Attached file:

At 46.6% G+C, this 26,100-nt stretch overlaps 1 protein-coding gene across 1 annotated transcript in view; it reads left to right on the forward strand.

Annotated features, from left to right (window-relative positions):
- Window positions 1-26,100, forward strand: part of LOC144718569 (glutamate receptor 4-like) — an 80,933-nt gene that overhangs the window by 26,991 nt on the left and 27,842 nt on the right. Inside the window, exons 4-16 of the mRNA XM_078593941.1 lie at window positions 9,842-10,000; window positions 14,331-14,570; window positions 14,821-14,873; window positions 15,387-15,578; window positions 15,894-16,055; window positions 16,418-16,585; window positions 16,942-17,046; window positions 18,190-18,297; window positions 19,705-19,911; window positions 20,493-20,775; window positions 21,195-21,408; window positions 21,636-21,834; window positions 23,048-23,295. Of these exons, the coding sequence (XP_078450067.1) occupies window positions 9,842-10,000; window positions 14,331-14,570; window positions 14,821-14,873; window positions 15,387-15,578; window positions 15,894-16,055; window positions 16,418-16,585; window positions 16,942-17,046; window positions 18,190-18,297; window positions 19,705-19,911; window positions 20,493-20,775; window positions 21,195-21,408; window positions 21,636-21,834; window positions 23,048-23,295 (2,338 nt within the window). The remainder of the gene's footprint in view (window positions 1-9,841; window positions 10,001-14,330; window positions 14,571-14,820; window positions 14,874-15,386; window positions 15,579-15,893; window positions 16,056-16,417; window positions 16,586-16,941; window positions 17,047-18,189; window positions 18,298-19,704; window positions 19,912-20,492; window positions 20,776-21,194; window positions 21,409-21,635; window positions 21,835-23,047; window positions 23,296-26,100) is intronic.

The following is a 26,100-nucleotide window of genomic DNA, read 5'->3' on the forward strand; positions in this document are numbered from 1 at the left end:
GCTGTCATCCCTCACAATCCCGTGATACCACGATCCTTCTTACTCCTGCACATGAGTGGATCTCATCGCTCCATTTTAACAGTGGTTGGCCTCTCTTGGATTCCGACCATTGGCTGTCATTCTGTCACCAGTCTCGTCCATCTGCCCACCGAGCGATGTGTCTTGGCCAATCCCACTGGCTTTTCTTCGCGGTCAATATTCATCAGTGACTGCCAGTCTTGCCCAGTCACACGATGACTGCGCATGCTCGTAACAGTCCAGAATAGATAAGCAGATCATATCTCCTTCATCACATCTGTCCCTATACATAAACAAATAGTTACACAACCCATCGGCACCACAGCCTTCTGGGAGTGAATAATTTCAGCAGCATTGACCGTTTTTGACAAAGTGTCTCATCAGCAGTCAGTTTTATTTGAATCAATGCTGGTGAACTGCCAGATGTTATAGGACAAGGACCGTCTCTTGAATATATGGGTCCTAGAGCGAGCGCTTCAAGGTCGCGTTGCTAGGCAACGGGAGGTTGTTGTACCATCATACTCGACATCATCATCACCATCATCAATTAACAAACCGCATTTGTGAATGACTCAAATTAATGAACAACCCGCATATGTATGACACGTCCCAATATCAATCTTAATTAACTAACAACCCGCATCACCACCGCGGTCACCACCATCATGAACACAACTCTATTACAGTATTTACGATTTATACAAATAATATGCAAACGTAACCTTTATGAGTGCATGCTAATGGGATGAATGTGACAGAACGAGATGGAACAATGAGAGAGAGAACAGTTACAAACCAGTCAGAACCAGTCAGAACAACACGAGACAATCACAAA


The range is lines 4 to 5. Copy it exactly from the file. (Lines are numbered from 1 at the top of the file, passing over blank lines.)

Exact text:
The following is a 26,100-nucleotide window of genomic DNA, read 5'->3' on the forward strand; positions in this document are numbered from 1 at the left end:
GCTGTCATCCCTCACAATCCCGTGATACCACGATCCTTCTTACTCCTGCACATGAGTGGATCTCATCGCTCCATTTTAACAGTGGTTGGCCTCTCTTGGATTCCGACCATTGGCTGTCATTCTGTCACCAGTCTCGTCCATCTGCCCACCGAGCGATGTGTCTTGGCCAATCCCACTGGCTTTTCTTCGCGGTCAATATTCATCAGTGACTGCCAGTCTTGCCCAGTCACACGATGACTGCGCATGCTCGTAACAGTCCAGAATAGATAAGCAGATCATATCTCCTTCATCACATCTGTCCCTATACATAAACAAATAGTTACACAACCCATCGGCACCACAGCCTTCTGGGAGTGAATAATTTCAGCAGCATTGACCGTTTTTGACAAAGTGTCTCATCAGCAGTCAGTTTTATTTGAATCAATGCTGGTGAACTGCCAGATGTTATAGGACAAGGACCGTCTCTTGAATATATGGGTCCTAGAGCGAGCGCTTCAAGGTCGCGTTGCTAGGCAACGGGAGGTTGTTGTACCATCATACTCGACATCATCATCACCATCATCAATTAACAAACCGCATTTGTGAATGACTCAAATTAATGAACAACCCGCATATGTATGACACGTCCCAATATCAATCTTAATTAACTAACAACCCGCATCACCACCGCGGTCACCACCATCATGAACACAACTCTATTACAGTATTTACGATTTATACAAATAATATGCAAACGTAACCTTTATGAGTGCATGCTAATGGGATGAATGTGACAGAACGAGATGGAACAATGAGAGAGAGAACAGTTACAAACCAGTCAGAACCAGTCAGAACAACACGAGACAATCACAAA